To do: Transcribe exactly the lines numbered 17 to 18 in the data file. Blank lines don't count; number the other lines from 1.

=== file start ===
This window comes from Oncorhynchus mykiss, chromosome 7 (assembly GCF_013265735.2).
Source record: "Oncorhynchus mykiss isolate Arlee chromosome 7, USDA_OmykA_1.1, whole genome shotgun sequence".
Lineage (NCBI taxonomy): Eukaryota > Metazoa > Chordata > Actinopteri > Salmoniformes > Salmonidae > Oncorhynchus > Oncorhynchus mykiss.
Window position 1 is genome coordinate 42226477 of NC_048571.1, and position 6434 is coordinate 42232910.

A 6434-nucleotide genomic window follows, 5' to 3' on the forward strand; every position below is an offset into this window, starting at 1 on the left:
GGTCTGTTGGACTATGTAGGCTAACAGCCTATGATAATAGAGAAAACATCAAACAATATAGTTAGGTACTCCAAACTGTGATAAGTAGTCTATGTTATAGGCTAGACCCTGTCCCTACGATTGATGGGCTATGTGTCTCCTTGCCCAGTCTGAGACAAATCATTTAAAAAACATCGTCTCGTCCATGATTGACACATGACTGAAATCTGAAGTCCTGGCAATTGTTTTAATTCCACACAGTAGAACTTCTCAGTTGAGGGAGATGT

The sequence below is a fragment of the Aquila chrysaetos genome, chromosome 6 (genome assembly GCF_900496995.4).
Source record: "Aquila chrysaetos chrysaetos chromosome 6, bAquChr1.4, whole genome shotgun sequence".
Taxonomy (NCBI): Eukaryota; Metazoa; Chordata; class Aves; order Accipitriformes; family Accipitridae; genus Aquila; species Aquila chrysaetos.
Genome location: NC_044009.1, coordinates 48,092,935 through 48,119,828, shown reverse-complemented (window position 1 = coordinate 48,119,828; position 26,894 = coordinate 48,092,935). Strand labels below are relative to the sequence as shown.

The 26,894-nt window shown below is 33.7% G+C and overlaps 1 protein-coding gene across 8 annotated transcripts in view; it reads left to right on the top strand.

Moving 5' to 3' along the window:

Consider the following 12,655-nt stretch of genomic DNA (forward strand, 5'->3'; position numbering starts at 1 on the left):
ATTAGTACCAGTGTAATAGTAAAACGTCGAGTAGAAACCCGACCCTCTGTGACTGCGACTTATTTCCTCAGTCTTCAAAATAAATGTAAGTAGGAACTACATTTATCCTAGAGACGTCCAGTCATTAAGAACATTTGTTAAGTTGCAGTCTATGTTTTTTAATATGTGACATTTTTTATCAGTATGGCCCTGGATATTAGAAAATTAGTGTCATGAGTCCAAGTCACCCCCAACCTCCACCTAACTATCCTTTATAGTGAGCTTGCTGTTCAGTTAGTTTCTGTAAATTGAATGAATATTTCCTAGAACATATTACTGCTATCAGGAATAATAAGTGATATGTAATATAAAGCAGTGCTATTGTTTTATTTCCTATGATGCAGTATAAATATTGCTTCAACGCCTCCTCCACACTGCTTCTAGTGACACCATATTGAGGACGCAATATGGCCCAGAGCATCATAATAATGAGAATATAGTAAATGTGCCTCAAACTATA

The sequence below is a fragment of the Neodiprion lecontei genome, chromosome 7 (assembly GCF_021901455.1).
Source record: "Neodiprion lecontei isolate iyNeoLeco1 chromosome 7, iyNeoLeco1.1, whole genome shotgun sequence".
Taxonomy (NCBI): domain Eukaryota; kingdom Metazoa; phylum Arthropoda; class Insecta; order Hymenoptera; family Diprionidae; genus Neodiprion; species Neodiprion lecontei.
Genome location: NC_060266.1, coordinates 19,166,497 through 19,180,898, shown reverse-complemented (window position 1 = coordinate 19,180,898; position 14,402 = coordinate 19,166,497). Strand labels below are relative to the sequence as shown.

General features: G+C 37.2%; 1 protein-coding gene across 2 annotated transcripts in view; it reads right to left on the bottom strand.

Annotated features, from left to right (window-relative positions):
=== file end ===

Taxonomy (NCBI): domain Eukaryota; kingdom Metazoa; phylum Arthropoda; class Insecta; order Hymenoptera; family Diprionidae; genus Neodiprion; species Neodiprion lecontei.
Genome location: NC_060266.1, coordinates 19,166,497 through 19,180,898, shown reverse-complemented (window position 1 = coordinate 19,180,898; position 14,402 = coordinate 19,166,497). Strand labels below are relative to the sequence as shown.